avconv -loop 1 -i sb1_0001.png -vcodec libtheora -tune stillimage -t 41 OUTPUT_VIDEO.ogv
Here the video codec in use is Theora, tying into the original Snail Tales aim that the entire project be completed using open source and libre standards. Naturally other codecs are available, and could be substitued. Indeed for a production build a non-lossy format should be used – and in the end I opted to use a x264 render codec, as Kdenlive was experiencing difficulties reading the OGV file produced. It is also possible to use online resource to convert your video clips :
Video conversion functionality provided by video.online-convert.com/convert-to-ogg.

Video conversion functionality provided by video.online-convert.com/convert-to-ogg.

 

Wait – this is all getting somewhat complicated isn’t it?

Well – yes. It seems that the idea of continuously building the animatic based on updates to the scene source is not without it’s own set of challenges. – So how about a quick recap of where we are at.

  • I created a folder structure that will store the scenes, the artwork, the assets – basically everything needed to work on or build Snail Tales. The reason for that was that this allows animators and build services to consume the same content, and working with a disconnected system such as BZR would allow animators to add to their local repositories before pushing their scenes to the server.
  • I also created a copy of the animatic Kdenlive project, replacing the image shots with video shots. This would allow an animator to replace the finished scene into the animatic.
  • I’ve started writing a script that would automate much of this process (a process I call Baking) – but that’s still in progress.

So what else do we need to complete this utopian vision where animators check changes into a repository and a new animatic is produced automagically?

Scripting a build

the animatic needs to be build without user interaction. Ideally we should be able to run a script and the result should be a a video file is produced. Kdenlive is built on the MLT framework – a set of command line tools for interacting with video files, and kdenlive happens to expose that command line goodness, and even allows us to script a render through the rendering option.

KdenLive - Generate render Script

Kdenlive rendering options can generate a script for your render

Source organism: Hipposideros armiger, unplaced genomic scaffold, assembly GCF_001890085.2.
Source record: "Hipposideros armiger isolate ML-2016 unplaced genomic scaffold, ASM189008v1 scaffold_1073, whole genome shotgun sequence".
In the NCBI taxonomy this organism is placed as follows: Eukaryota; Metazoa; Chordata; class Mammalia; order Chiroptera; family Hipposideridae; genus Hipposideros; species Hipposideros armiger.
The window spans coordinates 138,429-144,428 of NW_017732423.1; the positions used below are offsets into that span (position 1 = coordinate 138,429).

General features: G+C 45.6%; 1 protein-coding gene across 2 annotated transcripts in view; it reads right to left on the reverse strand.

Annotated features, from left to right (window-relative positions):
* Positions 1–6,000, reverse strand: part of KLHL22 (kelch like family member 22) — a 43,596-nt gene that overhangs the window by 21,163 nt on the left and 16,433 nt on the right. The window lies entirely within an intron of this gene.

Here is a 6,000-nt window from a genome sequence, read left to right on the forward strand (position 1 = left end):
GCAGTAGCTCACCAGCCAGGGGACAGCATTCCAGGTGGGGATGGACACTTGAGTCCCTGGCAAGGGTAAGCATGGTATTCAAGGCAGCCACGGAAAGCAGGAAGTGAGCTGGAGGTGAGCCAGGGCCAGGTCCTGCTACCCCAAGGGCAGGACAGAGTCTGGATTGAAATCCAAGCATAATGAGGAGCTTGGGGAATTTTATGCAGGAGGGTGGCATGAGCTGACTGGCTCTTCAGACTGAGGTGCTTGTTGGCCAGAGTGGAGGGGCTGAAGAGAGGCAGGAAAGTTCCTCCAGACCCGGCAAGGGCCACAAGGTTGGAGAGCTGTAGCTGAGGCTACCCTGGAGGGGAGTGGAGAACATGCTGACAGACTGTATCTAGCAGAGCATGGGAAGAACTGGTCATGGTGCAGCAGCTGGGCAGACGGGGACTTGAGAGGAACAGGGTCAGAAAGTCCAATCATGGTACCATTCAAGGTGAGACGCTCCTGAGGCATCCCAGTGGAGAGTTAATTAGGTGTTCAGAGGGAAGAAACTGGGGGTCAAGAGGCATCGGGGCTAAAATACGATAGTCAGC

Using this option I created a script and resource file – the imaginatively named animatic.sh and animatic.mlt.

 

Rewriting kdenlive Paths

If only kdenlive supported relative paths then that would be pretty much all we’d need, but unfortunately it doesn’t. What this means is that when Jenkins attempts to run the build script it is going to attempt to load video files from whatever location is in the file – in my case /home/mike/projects/snail-tales/animatic – which is fine if the server happens to be on the same server as the source matterials (which in my case it is). What we need to do is to modify those addresses to point to the workspace where jenkins checks out its files to build. Luckily we can do this in the build script within the Jenkins job for now, but I will probably move that functionality to a Python based solution, as much of the functionality relating to fixing paths would already be required for the animatic baker.
Accepting the current limitations on the solution, let’s get cracking with installing Jenkins then.

Installing Jenkins

Installing Jenkins under ubuntu is incredibly easy. I found a page by googling “install jenkins onto ubuntu”.
ultimately it boils down to :

wget -q -O - https://jenkins-ci.org/debian/jenkins-ci.org.key | sudo apt-key add -	 	 
sudo sh -c 'echo deb http://pkg.jenkins-ci.org/debian binary/ > /etc/apt/sources.list.d/jenkins.list'	 	 
sudo apt-get update	 	 
sudo apt-get install jenkins

Once installed you can access jenkins by pointing your browser to http://localhost:8080.
Screenshot from 2014-08-30 01:22:05

I installed the bzr source control plugin Manage Jenkins > Manage Plugins > Available > Bazaar Plugin.
Next I created a job.
SnailTales build job

This is where the process gets more complicated. As I mentioned before, In order for Jenkins to build out project correctly it will need to replace certain paths within the Kdenlive generated files – mainly relating to where the scene clips can be located, and where the output files should be saved. Therefore I wrote the following Script

#!/bin/bash 	 	 
sed -i "s;/home/mike/projects/snail-tales/animatic;$WORKSPACE/animatic;" $WORKSPACE/animatic/animatic.kdenlive	 	 
sed -i "s;/home/mike/projects/snail-tales/animatic;$WORKSPACE/animatic;" $WORKSPACE/animatic/animatic.sh	 	 
$WORKSPACE/animatic/animatic.sh

This script uses sed to replace all references to the original location, to the new location based on the Jenkins Workspace. Jenkins has a concept called a workspace, which is an area on disk where jenkins will perform it’s work – including checking out bzr source code. Therefore the addresses for assets can be changed to point the folder location within the workspace rather than the original file location.